Here, we see how 2D-LC can solve coelution problems that are difficult or impossible to address using peak purity tools or curve resolution methods.
Is that peak “pure”? How do I know if there might be something hiding under there? This installment explores how two-dimensional (2D) liquid chromatography (LC) can be used to answer that question, particularly to solve coelution problems that are difficult, if not impossible, to address using simple peak purity tools or curve resolution methods.
In part I of this series (1) we discussed how the peak purity tools commonly provided in chromatographic data system software can aid in the detection of impurities in liquid chromatography (LC) analysis. In part II, we continued the discussion by showing how a family of chemometric tools known as multivariate curve resolution (MCR) methods can be used to not only detect the presence of small peaks coeluted with much larger peaks, but also quantify them (2). These methods are particularly useful in cases where the more widely used peak purity tools deployed in commercial software are not sufficiently sensitive to detect low-level impurities in the presence of a larger peak. However, these curve resolution methods also have limitations-namely when the spectral signatures of two (or more) coeluted constituents of the sample are too similar to be resolved effectively by mathematical means. The extreme example of this appears in the case of analyzing a mixture of isomers; here, even mass spectrometric detection is often not sufficiently selective to resolve coeluted compounds.
This month we wrap up this series by describing how two-dimensional (2D) separations can be used to effectively and efficiently solve coelution problems and answer questions about peak purity that are difficult, if not impossible, to address using simple peak purity tools or curve resolution methods. Adding a second dimension of separation is an efficient way to improve the separation power of an LC method in a broad sense (for example, as measured by peak capacity), and to augment the selectivity of an existing separation to tease apart compounds that are otherwise difficult to separate using a single column.
Here we provide a very brief overview of the concept of 2D separation, and the principles behind the operation of instrumentation used for 2D-LC. Two-dimensional LC provides a suite of tools that are quite powerful, but they do add a level of complexity to the method development. Readers interested in more of the details and deeper discussion are encouraged to refer to a number of recently published resources (3–5), including an overview of recent advances in 2D-LC for biopharmaceutical applications published in LCGC last year (6). Additionally, instrument vendors are now providing instrumentation and guidance for 2D-LC method development, and readers should take advantage of those resources as well.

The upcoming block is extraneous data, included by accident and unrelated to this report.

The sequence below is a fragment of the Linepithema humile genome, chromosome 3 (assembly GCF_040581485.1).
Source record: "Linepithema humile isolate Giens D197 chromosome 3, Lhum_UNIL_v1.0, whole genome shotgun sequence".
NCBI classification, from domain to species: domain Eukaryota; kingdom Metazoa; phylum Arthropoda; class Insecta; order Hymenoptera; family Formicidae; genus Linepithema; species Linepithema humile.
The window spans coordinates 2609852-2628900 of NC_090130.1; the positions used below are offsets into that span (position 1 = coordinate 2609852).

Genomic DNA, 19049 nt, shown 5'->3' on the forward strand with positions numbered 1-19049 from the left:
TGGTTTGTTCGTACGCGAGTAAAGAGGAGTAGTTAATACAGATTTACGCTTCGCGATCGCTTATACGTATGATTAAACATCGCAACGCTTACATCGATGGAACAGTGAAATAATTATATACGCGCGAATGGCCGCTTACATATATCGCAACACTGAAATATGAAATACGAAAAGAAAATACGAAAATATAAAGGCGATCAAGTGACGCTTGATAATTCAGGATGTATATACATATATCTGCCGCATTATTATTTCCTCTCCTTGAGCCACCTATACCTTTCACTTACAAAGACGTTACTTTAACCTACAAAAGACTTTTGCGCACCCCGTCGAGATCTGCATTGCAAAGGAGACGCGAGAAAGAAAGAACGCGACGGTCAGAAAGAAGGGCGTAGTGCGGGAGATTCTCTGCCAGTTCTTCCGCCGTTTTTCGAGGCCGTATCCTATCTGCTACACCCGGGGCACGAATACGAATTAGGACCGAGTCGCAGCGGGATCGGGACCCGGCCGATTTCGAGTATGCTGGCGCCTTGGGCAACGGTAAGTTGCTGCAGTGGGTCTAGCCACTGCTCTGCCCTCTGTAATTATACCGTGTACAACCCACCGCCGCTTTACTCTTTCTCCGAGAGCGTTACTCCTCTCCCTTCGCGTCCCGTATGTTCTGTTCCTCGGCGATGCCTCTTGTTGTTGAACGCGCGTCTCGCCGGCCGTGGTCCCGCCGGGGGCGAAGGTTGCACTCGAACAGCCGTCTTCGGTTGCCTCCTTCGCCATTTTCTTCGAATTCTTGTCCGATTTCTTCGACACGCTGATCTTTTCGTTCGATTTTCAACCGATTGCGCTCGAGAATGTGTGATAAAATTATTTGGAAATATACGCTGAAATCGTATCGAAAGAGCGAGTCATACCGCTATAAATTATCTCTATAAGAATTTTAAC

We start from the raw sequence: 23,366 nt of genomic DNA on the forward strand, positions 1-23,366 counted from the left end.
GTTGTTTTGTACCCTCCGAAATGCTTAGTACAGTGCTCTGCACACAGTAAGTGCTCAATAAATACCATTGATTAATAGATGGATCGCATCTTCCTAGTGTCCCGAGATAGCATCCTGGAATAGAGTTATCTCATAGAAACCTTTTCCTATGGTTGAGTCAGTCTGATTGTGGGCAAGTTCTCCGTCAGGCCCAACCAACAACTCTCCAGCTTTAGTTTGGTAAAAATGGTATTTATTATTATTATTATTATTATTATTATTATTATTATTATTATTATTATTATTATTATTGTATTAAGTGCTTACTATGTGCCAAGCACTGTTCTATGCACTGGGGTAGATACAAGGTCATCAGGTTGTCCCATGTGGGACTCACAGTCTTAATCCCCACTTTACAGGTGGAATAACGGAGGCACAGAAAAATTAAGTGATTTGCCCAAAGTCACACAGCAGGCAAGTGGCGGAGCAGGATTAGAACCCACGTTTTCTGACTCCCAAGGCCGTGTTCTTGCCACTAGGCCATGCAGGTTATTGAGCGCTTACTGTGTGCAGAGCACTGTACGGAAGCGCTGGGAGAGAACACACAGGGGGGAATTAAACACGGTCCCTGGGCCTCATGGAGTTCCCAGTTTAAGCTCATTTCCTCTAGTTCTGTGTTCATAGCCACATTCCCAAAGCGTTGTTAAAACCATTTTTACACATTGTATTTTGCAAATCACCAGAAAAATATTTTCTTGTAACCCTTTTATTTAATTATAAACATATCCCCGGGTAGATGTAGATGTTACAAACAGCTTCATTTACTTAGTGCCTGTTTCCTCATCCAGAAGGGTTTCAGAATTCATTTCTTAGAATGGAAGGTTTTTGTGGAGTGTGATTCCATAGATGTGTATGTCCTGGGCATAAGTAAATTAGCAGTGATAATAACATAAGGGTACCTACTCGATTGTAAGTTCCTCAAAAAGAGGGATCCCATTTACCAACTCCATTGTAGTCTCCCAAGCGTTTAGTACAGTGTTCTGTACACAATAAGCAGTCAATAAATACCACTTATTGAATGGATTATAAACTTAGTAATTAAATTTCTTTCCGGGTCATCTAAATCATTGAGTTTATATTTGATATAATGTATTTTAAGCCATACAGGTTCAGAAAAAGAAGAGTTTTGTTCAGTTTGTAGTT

Figure 1: Conceptual view of the value of adding a second dimension of separation to an LC analysis.
A simple view of the value of a second dimension of separation is shown in conceptual form in Figure 1. The idea here is that if our sample is not fully resolved through separation by a first column, we can transfer the portion of the effluent from that first column containing the coeluted analytes to a second column for further separation. Typically, it is very important that the separations by the first dimension (1D) and second dimension (2D) columns be based on different separation principles or mechanisms (for example, hydrophilic-interaction chromatography [HILIC] and reversed-phase chromatography, or reversed phase in both cases, but with one at a low pH and one at a high pH). If we choose the columns and conditions correctly, then there is potential for the mixture of analytes that were coeluted from the first column to be fully resolved by the second column. And, in many cases, this additional separation can be realized without any increase in the total time of analysis.
Figure 2: Common configuration of instrument components for 2D-LC analysis.
Figure 2 shows a commonly used configuration of instrument components for 2D-LC analyses. An existing LC system composed of a pump, autosampler, column compartment, and detector is augmented with a second pump, column, and detector, and the two sets of components are connected together with some kind of interface. In this case, the interface shown is a valve that has eight connection ports and two sample loop capillaries (L1 and L2) that can be used to collect effluent from the 1D column and then inject that material into the 2D column for further separation. Figure 3 shows how this valve can be switched between two positions; in Position 1 loop L1 is being filled with effluent from the 1D column while the contents of loop L2 are injected into the 2D column. Some time later the valve can be switched to Position 2; at this point the roles of loops L1 and L2 are reversed and the contents of loop L1 are injected into the 2D column. This kind of interface can be used for either simple heartcutting 2D-LC separations (for example, the kind shown in Figure 1), which is a very focused analysis, and for so-called comprehensive 2D-LC separations where the interface valve switches many times during the analysis to inject many fractions of 1D effluent into the 2D column with the goal of obtaining a more comprehensive separation and view of the constituents of the sample. Other more sophisticated interfaces can be used for hybrid 2D-LC separations known as multiple heartcutting, selective comprehensive, or high resolution sampling 2D separations (3,4,7).